Different Levels of Assistance in Opiate Recovery

Different Levels of Assistance in Opiate Recovery

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Any addict who is living in opiate recovery and has found a life of freedom from using painkillers or heroin has accomplished a huge task.  Of course the task is never really finished as they have to keep growing and learning in recovery in order to stay opiate free.  So how does an addict reach this point of recovery, and what are some of the strategies involved? Let’s take a look.

1) Cold turkey and independent recovery – on one far end of the spectrum, you have the idea that an opiate addict could simply stop using opiates on their own, and do nothing special to get help for their addiction.  They could just stop with no help at all, detox on their couch, and then go on about their life without making any real changes or utilizing any programs of any sort.  In most cases this is not going to work for most addicts because what is really needed is massive amounts of change.  In the scenario just described, not much change has really been introduced so it is unlikely that such an approach will produce meaningful sobriety.  However, it is possible that an addict can just stop and some people have done just that.  Cold turkey, no program.  They just don’t use drugs anymore.  Period.

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2) Detox and a support system – This is a greater level of help for the problem.  The addict can check into a rehab and get medically detoxed from the drugs, which will help mitigate the pain of withdrawal quite a bit.  Then they will likely be introduced to a recovery program, such as the 12 step program.  They might attend meetings or go to support groups or have therapy with a counselor.  This is what we would think of as being “traditional recovery,” and is certainly a viable path for recovery from opiates.  In some cases, an opiate user might also go on long term medication in order to help them stay off of their drug of choice, such as Suboxone or Methadone.  Using these drugs as a long term maintenance program has been met with mixed success, however.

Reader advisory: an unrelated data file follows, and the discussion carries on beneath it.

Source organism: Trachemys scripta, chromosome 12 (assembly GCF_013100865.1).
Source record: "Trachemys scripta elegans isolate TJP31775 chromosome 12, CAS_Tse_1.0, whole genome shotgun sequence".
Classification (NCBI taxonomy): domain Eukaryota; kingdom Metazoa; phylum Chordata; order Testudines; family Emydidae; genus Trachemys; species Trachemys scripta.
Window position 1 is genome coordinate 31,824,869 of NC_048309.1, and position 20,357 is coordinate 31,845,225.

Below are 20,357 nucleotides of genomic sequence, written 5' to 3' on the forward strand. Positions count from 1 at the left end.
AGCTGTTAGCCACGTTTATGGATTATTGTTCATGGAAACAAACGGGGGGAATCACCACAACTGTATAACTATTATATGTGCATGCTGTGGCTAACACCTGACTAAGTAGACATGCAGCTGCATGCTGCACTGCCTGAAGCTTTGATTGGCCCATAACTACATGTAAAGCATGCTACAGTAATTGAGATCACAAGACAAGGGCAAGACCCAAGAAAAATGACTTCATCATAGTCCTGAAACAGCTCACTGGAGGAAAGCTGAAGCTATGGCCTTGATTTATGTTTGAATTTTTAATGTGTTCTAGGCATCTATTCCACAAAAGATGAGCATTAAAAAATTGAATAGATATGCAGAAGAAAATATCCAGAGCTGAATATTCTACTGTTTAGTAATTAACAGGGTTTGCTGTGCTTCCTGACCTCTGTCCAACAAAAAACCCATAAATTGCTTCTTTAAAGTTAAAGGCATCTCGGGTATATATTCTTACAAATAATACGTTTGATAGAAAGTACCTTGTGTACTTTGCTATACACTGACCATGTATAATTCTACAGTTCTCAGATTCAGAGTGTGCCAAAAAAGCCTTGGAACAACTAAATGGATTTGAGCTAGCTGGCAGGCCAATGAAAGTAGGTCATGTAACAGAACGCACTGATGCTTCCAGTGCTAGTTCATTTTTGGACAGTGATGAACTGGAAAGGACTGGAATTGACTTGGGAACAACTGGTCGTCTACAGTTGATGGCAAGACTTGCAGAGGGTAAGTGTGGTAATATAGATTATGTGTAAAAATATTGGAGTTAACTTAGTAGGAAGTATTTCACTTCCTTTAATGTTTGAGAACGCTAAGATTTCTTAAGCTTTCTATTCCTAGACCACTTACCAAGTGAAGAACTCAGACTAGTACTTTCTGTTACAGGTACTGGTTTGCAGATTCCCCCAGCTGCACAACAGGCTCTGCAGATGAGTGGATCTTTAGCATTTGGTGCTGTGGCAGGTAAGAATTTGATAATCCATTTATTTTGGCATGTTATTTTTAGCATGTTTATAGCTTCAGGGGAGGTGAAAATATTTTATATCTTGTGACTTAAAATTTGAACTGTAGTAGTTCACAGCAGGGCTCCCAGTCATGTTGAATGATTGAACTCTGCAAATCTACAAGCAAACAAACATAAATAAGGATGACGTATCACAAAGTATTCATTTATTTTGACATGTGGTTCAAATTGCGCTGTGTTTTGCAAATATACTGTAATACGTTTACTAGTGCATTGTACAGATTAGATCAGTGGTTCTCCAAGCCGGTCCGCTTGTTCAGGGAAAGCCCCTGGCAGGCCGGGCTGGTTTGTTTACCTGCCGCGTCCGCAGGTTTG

3) Holistic growth – at the far end of the spectrum, we find the opiate addict who is far removed from their addiction and is now seeking growth and new experiences in all areas of their life.  They are motivate to keep learning and keep growing personally as a method of recovery.  This is where you want to be if you want the greatest insurance against relapse.

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